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Monday, May 16, 2016

Desperate Swedish Residents Prefer Hells Angels As Neighbors Rather Than Refugees


Residents in an upscale Swedish neighborhood are protesting the city’s attempt to purchase property currently leased by motorcycle gang Hells Angels and house un-accompanied child migrants in it instead.the city of Nacka outside Stockholm is bidding on a private property currently used as a clubhouse for Hells Angels. When it was revealed that the city planned to turn it into a shelter for 18 child refugees, residents on the block started petitioning for the city to back down.“We have during our 10 years never felt fear for the current tenants Hells Angels, rather the opposite,” a Nacka resident wrote in an email to the city. “They have never scared our children or misbehaved. Now, if the rumors are true that 18 child migrants are moving in, our children’s fun and our open doors will be a part of history.”Police have carried out several raids against Hells Angels and tried to shut down the clubhouse for illegal operations. Despite the links to criminal activity, neighbors say the bikers never caused any problems during their years in the house.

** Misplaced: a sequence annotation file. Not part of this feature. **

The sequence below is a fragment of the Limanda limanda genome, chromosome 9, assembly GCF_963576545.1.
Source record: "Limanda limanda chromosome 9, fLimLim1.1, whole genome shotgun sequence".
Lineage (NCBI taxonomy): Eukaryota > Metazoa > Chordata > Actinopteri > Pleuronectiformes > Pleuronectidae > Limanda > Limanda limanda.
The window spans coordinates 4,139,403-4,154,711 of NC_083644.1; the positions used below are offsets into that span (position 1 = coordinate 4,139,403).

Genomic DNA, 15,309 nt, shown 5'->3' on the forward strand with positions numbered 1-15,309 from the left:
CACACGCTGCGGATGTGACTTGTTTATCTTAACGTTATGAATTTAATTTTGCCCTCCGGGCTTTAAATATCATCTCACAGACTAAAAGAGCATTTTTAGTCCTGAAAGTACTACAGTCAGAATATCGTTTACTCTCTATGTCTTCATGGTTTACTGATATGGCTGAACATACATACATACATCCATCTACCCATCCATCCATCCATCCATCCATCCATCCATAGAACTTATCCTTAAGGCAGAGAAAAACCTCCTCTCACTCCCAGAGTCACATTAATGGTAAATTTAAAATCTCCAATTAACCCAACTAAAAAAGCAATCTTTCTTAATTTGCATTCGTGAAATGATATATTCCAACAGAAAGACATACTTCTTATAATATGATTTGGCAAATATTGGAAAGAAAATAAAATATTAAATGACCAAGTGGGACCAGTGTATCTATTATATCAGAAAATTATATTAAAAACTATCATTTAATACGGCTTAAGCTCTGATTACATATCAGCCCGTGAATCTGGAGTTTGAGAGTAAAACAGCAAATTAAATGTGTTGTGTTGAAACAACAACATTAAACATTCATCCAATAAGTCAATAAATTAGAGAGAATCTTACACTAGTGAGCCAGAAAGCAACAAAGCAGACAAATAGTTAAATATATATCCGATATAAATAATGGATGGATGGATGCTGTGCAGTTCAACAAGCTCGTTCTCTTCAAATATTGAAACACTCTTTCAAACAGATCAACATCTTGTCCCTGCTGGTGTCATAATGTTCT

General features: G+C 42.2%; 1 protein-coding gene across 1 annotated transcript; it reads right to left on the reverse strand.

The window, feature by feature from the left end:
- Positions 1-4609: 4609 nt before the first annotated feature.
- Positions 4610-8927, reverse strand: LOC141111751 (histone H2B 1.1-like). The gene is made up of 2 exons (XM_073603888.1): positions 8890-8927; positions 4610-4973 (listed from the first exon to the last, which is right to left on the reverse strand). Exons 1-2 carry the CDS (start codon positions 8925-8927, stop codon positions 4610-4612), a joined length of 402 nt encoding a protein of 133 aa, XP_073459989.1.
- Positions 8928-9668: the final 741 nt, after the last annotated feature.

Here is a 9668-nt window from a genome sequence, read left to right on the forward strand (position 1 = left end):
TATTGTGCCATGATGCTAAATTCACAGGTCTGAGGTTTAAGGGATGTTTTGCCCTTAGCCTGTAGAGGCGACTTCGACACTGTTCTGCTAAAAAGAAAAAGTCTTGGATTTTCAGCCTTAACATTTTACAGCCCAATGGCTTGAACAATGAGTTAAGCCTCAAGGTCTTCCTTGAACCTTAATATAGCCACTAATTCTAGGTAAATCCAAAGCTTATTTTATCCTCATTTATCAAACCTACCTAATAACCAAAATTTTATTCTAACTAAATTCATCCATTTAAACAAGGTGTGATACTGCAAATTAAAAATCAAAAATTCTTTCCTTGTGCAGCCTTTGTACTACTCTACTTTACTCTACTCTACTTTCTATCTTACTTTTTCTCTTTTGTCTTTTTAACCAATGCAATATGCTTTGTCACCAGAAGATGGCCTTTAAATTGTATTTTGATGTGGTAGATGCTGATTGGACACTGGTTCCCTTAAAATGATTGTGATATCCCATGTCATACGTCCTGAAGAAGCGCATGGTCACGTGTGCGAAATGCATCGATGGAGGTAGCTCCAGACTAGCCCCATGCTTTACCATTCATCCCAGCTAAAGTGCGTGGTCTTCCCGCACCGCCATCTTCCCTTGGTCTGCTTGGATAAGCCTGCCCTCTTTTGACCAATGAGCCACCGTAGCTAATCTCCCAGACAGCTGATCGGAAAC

One man said he will no longer feel comfortable letting his wife be in the backyard or walk home from work alone if it ends up as a refugee shelter.
“I won’t risk letting my wife be outside or walk home from work alone. I won’t let our daughters come visit,” the resident wrote in his email to the city. “We’ll be forced to move to a different city. Do you understand what you are doing? We live in Nacka because it’s safe.”
Public broadcaster SVT spoke to residents who feel the value of their property will go down if refugees live in the neighborhood.
The city was forced to pull out of a different plan to build a refugee shelter earlier this year because of similar protests. This time around, politicians see no reason to back off.
“We have no reason to back off now,” Nacka’s Municipal Commissioner Jan-Erik Jansson told SVT. “We’ll see if we succeed in buying the house, and then we’ll figure out how to use it.”
The city emphasizes that it hasn’t decided what the house will be used for exactly, but that it will be some sort of shelter for social services.